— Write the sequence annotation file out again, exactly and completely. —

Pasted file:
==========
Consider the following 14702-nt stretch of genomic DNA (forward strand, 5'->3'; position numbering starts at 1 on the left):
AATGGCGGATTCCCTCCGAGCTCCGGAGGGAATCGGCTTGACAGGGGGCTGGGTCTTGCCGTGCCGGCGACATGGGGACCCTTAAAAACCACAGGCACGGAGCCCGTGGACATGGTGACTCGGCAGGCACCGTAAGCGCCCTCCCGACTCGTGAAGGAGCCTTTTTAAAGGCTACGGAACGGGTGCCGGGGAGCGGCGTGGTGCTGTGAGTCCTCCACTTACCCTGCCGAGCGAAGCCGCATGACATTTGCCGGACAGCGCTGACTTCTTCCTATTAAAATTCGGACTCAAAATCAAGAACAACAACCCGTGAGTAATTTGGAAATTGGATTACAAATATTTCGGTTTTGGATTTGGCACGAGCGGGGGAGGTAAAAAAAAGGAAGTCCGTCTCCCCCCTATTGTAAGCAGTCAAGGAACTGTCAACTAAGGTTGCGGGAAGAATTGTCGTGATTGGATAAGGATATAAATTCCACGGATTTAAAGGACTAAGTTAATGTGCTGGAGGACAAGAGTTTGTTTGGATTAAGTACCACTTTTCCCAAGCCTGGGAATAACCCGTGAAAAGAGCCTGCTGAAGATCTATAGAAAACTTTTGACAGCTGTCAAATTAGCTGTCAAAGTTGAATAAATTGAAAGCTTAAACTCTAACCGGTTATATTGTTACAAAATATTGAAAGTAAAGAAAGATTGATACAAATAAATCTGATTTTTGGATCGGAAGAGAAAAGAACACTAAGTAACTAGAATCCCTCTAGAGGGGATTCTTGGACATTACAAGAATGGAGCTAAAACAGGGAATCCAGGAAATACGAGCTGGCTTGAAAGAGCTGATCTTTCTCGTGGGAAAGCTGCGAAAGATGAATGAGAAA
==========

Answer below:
Consider the following 14702-nt stretch of genomic DNA (forward strand, 5'->3'; position numbering starts at 1 on the left):
AATGGCGGATTCCCTCCGAGCTCCGGAGGGAATCGGCTTGACAGGGGGCTGGGTCTTGCCGTGCCGGCGACATGGGGACCCTTAAAAACCACAGGCACGGAGCCCGTGGACATGGTGACTCGGCAGGCACCGTAAGCGCCCTCCCGACTCGTGAAGGAGCCTTTTTAAAGGCTACGGAACGGGTGCCGGGGAGCGGCGTGGTGCTGTGAGTCCTCCACTTACCCTGCCGAGCGAAGCCGCATGACATTTGCCGGACAGCGCTGACTTCTTCCTATTAAAATTCGGACTCAAAATCAAGAACAACAACCCGTGAGTAATTTGGAAATTGGATTACAAATATTTCGGTTTTGGATTTGGCACGAGCGGGGGAGGTAAAAAAAAGGAAGTCCGTCTCCCCCCTATTGTAAGCAGTCAAGGAACTGTCAACTAAGGTTGCGGGAAGAATTGTCGTGATTGGATAAGGATATAAATTCCACGGATTTAAAGGACTAAGTTAATGTGCTGGAGGACAAGAGTTTGTTTGGATTAAGTACCACTTTTCCCAAGCCTGGGAATAACCCGTGAAAAGAGCCTGCTGAAGATCTATAGAAAACTTTTGACAGCTGTCAAATTAGCTGTCAAAGTTGAATAAATTGAAAGCTTAAACTCTAACCGGTTATATTGTTACAAAATATTGAAAGTAAAGAAAGATTGATACAAATAAATCTGATTTTTGGATCGGAAGAGAAAAGAACACTAAGTAACTAGAATCCCTCTAGAGGGGATTCTTGGACATTACAAGAATGGAGCTAAAACAGGGAATCCAGGAAATACGAGCTGGCTTGAAAGAGCTGATCTTTCTCGTGGGAAAGCTGCGAAAGATGAATGAGAAA